Friday, July 19, 2013

News from the Network, Vol. 6, No. 29


The CESJ team has been preparing to go to Cleveland tomorrow for a retreat.  We’ll hopefully report on the retreat next week, but this week our time has been taken up with preparing for it.  A number of interesting sessions have been planned and a number of meetings scheduled that could result in significant advances — but we won’t know until the end of the retreat how well things went.  Unlike some reporters who see the future and it works, we have to wait until the events we’re reporting actually happen.

 So, what are the significant events from the Just Third Way network this week?  Here’s what we’ve come up with:

• Long time readers of this blog will recall that a few years ago we were working with some people in Detroit to stave off a potential bankruptcy.  We never got very high in the city administration, and the effort came to nothing in the end.  Now it appears that (once again) we’re in something of an “I told you so” position.  Detroit has declared bankruptcy.  Most of the analyses we’ve seen blame this on the absolute refusal of the government unions to come to terms with the fact that promises were made with no ability to keep them.

• The report from “The Subversive Forum” in Zagreb, Croatia, has an interesting twist on the European crisis.  According to the group’s report, it’s not the debt crisis per se.  Rather it’s the moral failure that has caused the disappearance of a sense of community.  We’re pretty certain that everybody joining hands and singing Kumbaya isn’t going to do anything, but the “Forum” does appear to have put its finger on the underlying problem: the loss of the fundamental moral principles (“common sense”) that necessarily underpin the social order.  We see this, for instance, in Keynesian economics, which assumes as a given that there is no necessary link between supply and demand; that the purpose of production is not necessarily consumption as Adam Smith claimed, but to create effective demand so that other goods can be consumed.  Goods that are produced for destruction instead of consumption are to be preferred in some cases because they do not add to the “glut” on the market for which no effective demand exists; waste is encouraged.  A restoration of Say’s Law of Markets, a “law” of economics based on fundamental moral principles, through an aggressive program of widespread capital ownership would solve the so-called market glut problem by reconnecting supply and demand.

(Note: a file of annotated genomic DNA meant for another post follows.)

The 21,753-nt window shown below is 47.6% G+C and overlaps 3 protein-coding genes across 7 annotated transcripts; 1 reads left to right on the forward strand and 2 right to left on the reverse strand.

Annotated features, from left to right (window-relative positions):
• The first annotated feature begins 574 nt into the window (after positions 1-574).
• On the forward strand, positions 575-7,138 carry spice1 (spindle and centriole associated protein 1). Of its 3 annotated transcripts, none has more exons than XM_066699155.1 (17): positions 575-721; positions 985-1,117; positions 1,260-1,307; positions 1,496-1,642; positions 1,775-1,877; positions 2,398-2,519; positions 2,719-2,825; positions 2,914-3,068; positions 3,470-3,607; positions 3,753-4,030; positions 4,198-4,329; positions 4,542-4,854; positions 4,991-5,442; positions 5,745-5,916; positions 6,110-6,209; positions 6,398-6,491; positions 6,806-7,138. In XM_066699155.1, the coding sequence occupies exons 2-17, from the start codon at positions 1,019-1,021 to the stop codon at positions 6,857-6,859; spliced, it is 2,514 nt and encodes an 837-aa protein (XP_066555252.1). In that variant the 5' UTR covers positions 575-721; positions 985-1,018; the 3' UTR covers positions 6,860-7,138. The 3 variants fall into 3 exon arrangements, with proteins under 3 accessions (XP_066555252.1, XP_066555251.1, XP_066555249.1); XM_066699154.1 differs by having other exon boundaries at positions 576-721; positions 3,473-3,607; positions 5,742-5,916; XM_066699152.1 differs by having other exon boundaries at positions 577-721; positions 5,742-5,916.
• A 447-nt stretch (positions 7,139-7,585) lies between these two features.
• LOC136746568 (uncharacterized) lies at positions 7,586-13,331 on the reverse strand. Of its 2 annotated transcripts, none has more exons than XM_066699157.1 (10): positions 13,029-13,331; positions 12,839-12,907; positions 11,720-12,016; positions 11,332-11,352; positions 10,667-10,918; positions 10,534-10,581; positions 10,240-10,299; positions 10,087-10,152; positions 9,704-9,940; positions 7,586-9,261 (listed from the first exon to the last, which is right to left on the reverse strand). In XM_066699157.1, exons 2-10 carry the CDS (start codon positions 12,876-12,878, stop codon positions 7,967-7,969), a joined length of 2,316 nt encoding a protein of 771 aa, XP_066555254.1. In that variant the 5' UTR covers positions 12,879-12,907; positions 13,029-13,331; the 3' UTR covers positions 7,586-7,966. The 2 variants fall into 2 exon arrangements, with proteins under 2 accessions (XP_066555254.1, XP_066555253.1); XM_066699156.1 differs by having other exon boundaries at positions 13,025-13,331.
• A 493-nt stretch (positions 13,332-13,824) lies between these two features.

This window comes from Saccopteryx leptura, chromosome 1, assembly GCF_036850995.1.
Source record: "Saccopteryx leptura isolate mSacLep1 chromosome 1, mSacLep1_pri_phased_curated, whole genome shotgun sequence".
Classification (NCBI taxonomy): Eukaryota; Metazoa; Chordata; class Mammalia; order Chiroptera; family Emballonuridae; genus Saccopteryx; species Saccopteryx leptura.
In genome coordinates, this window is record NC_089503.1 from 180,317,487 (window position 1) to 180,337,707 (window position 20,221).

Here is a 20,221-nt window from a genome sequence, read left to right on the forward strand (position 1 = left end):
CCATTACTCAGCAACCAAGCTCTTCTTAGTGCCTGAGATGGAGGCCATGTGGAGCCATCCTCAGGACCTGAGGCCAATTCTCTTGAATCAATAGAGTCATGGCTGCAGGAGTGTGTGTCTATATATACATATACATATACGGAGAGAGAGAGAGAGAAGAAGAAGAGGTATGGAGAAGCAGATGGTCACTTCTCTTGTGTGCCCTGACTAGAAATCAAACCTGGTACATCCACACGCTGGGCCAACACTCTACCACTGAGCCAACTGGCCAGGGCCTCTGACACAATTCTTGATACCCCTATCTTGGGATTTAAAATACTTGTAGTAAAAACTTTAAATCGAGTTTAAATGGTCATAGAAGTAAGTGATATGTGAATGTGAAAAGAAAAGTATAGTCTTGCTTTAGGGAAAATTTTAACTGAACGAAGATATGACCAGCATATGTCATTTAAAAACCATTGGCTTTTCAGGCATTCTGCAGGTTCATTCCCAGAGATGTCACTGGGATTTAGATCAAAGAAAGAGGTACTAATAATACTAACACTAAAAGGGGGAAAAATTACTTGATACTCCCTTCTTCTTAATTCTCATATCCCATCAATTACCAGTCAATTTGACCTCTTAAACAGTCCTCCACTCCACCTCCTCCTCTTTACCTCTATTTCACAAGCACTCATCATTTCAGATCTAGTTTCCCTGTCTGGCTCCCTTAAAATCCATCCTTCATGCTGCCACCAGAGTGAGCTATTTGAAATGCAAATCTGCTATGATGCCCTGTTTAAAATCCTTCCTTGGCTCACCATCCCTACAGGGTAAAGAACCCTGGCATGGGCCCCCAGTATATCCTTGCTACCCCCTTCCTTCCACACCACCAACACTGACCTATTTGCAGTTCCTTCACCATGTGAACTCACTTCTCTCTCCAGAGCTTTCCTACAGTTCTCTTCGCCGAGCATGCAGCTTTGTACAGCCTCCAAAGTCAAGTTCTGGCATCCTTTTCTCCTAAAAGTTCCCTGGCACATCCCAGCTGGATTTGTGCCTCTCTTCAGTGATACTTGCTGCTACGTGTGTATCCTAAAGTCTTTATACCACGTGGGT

• It probably doesn’t mean much to most Americans, but the bankruptcy of Spain’s giant multinational seafood company, Pescanova, SA, is a virtual “poster child” for what is wrong with “Modern Monetary Theory” (MMT) as applied in banking in general, and with the application of flawed principles of banking in the European Union in particular.  Over the past fifteen years, according to Manuel Fernández de Sousa, founding CEO of Pescanova, banks were practically throwing money at the company; there was a serious problem about what to do with it.  Consequently, the company overextended its credit so that when the crunch came in 2008, it found itself in serious trouble.  The monetary reforms of Capital Homesteading would have prevented this scenario from happening.  Instead of trying to figure out what the heck to do with piles of past savings and spending the cash on anything that crawled out of the woodwork, Capital Homesteading would require that no new money be created until and unless it was justified by a financially feasible capital project with a solid present value.

• As of this morning, we have had visitors from 47 different countries and 49 states and provinces in the United States and Canada to this blog over the past two months. Most visitors are from the United States, Italy, the United Kingdom, Australia, and Canada. The most popular postings this past week were Response to Professor Shakespeare, III: Shakespeare in His Own Words,” “News from the Network, Vol. 6, No. 27,” “The Dictatorship of Money, IX: Catholicism and America,” “Aristotle on Private Property,” and “The Dictatorship of Money, VIII: “New Things.”

Those are the happenings for this week, at least that we know about.  If you have an accomplishment that you think should be listed, send us a note about it at mgreaney [at] cesj [dot] org, and we’ll see that it gets into the next “issue.”  If you have a short (250-400 word) comment on a specific posting, please enter your comments in the blog — do not send them to us to post for you.  All comments are moderated anyway, so we’ll see it before it goes up.

#30#

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